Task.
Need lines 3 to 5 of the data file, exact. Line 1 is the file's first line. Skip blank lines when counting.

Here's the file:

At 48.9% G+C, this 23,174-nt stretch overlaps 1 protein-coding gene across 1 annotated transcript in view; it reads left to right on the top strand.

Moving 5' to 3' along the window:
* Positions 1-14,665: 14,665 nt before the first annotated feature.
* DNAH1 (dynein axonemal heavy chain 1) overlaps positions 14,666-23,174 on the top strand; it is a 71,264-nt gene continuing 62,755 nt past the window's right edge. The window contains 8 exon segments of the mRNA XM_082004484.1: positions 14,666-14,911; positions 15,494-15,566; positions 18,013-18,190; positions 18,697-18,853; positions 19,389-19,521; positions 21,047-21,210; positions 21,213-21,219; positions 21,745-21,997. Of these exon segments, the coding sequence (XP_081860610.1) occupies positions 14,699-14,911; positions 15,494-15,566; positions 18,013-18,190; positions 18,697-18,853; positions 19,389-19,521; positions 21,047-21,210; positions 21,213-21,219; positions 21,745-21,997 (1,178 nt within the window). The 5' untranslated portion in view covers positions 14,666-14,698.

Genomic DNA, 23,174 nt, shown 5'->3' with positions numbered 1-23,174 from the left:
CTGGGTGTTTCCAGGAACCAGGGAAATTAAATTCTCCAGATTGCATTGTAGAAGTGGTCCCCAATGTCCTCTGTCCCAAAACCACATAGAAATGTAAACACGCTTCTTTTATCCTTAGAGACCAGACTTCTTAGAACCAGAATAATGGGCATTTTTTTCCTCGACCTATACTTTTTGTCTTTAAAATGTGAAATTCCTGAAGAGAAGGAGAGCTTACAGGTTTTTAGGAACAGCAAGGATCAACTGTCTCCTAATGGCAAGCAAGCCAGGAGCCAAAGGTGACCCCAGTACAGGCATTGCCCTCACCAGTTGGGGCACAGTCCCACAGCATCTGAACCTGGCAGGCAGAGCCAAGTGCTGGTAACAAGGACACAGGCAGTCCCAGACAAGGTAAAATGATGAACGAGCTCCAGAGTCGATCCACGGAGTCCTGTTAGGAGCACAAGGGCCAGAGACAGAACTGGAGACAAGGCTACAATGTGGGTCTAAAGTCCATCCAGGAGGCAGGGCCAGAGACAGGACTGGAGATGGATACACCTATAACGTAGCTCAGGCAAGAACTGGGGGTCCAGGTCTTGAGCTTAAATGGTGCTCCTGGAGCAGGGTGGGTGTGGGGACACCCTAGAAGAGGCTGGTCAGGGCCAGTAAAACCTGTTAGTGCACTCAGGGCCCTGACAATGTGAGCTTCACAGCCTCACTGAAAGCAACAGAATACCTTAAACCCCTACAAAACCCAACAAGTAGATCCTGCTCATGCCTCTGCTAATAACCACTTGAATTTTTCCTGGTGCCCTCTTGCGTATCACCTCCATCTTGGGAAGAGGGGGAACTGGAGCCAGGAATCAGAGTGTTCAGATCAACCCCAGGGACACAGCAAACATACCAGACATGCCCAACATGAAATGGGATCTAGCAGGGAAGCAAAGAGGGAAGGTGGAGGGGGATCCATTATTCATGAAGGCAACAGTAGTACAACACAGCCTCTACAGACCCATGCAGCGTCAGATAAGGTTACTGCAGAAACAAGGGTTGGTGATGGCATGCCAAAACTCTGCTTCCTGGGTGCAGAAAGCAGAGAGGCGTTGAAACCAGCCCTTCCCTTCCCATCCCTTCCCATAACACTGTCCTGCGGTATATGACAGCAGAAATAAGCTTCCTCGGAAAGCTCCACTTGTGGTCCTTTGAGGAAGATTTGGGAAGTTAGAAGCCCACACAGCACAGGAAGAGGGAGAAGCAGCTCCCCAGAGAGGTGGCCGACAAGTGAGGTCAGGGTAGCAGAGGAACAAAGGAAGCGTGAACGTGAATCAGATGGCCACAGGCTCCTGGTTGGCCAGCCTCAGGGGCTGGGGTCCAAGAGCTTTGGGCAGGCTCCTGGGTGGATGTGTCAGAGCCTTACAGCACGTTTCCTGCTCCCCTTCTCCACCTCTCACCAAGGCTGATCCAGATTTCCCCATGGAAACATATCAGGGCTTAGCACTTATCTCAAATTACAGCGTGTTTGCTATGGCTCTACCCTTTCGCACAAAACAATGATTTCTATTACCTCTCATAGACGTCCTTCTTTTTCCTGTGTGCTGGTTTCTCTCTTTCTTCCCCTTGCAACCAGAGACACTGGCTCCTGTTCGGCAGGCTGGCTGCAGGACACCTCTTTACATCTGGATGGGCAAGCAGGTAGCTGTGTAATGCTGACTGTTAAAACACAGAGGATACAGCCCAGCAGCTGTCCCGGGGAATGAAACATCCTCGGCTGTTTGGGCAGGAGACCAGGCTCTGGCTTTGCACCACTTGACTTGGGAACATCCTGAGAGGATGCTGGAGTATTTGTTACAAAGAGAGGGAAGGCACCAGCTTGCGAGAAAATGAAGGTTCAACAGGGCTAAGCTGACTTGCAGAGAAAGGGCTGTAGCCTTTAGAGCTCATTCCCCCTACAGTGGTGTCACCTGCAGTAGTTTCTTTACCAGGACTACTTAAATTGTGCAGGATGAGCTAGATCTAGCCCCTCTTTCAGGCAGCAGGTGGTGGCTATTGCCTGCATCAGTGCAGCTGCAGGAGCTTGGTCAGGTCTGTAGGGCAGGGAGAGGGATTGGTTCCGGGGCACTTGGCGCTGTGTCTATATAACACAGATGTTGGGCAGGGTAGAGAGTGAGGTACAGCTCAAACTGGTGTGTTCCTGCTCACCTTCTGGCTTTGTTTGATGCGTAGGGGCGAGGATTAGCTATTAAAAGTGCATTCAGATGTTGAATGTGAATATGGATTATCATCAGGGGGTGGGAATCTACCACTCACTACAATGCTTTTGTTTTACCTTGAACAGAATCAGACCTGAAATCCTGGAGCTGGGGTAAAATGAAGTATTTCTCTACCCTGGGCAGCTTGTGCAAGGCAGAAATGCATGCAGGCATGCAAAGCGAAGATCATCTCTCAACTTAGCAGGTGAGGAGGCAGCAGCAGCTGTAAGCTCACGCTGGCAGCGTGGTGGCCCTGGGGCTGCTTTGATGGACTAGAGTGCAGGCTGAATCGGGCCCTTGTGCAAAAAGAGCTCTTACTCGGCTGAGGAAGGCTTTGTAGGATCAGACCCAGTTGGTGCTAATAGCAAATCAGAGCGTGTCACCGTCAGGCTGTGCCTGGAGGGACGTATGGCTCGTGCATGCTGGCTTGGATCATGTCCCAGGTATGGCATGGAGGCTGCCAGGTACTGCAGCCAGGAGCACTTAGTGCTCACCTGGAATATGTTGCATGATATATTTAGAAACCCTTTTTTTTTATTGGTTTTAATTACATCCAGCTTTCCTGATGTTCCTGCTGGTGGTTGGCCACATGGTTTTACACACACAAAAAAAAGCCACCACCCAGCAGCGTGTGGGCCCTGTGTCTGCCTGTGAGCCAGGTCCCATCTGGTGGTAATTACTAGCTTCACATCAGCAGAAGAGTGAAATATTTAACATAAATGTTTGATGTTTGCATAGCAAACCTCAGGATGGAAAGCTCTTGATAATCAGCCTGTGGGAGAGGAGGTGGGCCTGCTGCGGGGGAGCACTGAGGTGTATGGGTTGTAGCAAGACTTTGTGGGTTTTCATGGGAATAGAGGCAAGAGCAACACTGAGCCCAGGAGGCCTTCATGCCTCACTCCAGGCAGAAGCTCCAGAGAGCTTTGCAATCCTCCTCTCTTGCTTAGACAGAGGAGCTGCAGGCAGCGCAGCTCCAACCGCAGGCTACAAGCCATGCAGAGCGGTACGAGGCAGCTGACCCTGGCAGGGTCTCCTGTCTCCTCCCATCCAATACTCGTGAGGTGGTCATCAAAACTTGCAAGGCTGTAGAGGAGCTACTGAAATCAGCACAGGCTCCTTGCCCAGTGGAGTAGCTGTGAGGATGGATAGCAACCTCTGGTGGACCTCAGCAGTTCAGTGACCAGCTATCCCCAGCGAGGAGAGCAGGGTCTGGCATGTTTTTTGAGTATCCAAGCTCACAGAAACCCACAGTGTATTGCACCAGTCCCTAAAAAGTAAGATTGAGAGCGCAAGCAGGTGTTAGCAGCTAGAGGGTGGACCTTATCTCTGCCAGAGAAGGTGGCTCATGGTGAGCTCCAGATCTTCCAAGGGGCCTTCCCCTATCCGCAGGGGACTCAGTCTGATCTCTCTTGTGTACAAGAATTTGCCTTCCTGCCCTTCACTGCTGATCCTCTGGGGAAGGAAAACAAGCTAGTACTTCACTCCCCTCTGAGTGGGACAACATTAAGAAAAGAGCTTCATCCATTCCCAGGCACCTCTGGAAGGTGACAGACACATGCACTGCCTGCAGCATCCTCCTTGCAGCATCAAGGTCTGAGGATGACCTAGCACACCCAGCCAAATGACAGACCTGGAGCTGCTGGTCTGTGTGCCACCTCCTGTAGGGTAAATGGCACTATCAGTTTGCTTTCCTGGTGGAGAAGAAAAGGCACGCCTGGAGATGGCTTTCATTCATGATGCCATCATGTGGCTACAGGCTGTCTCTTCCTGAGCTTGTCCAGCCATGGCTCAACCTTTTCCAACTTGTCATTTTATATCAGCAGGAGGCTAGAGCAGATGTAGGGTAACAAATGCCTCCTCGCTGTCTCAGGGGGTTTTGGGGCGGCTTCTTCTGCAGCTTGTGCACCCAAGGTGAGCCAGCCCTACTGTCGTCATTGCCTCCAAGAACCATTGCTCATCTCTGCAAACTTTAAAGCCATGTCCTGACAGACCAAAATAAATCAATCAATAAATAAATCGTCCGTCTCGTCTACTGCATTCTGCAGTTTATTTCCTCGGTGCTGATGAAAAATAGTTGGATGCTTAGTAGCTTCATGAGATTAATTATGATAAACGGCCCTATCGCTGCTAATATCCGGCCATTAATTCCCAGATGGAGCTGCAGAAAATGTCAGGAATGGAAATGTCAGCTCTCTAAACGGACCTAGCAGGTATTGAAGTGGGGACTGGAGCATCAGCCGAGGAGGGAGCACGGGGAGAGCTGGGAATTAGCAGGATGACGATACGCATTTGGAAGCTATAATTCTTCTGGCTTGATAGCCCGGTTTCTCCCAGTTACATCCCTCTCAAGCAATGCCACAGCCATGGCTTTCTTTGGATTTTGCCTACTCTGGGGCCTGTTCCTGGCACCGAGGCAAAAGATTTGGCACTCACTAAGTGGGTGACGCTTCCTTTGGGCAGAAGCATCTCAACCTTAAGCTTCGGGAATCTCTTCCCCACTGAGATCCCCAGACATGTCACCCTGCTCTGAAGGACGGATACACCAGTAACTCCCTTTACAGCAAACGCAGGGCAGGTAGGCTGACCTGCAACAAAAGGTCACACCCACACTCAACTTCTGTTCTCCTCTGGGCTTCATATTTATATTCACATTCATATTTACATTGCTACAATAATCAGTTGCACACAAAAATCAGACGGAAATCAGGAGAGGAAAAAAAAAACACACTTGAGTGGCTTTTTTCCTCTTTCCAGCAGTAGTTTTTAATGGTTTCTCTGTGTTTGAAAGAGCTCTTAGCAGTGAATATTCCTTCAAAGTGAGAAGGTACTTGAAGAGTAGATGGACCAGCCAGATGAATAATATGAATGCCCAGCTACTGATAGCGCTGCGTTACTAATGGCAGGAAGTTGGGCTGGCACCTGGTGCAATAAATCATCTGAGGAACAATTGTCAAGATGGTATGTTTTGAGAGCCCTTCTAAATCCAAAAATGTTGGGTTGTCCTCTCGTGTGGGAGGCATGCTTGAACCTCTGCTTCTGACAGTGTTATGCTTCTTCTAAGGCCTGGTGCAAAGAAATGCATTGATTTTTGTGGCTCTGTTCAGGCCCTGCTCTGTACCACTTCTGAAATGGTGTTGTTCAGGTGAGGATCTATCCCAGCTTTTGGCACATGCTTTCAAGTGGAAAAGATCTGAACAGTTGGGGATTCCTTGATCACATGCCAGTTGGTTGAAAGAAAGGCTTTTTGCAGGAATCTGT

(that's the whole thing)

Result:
* Positions 1-14,665: 14,665 nt before the first annotated feature.
* DNAH1 (dynein axonemal heavy chain 1) overlaps positions 14,666-23,174 on the top strand; it is a 71,264-nt gene continuing 62,755 nt past the window's right edge. The window contains 8 exon segments of the mRNA XM_082004484.1: positions 14,666-14,911; positions 15,494-15,566; positions 18,013-18,190; positions 18,697-18,853; positions 19,389-19,521; positions 21,047-21,210; positions 21,213-21,219; positions 21,745-21,997. Of these exon segments, the coding sequence (XP_081860610.1) occupies positions 14,699-14,911; positions 15,494-15,566; positions 18,013-18,190; positions 18,697-18,853; positions 19,389-19,521; positions 21,047-21,210; positions 21,213-21,219; positions 21,745-21,997 (1,178 nt within the window). The 5' untranslated portion in view covers positions 14,666-14,698.

Genomic DNA, 23,174 nt, shown 5'->3' with positions numbered 1-23,174 from the left: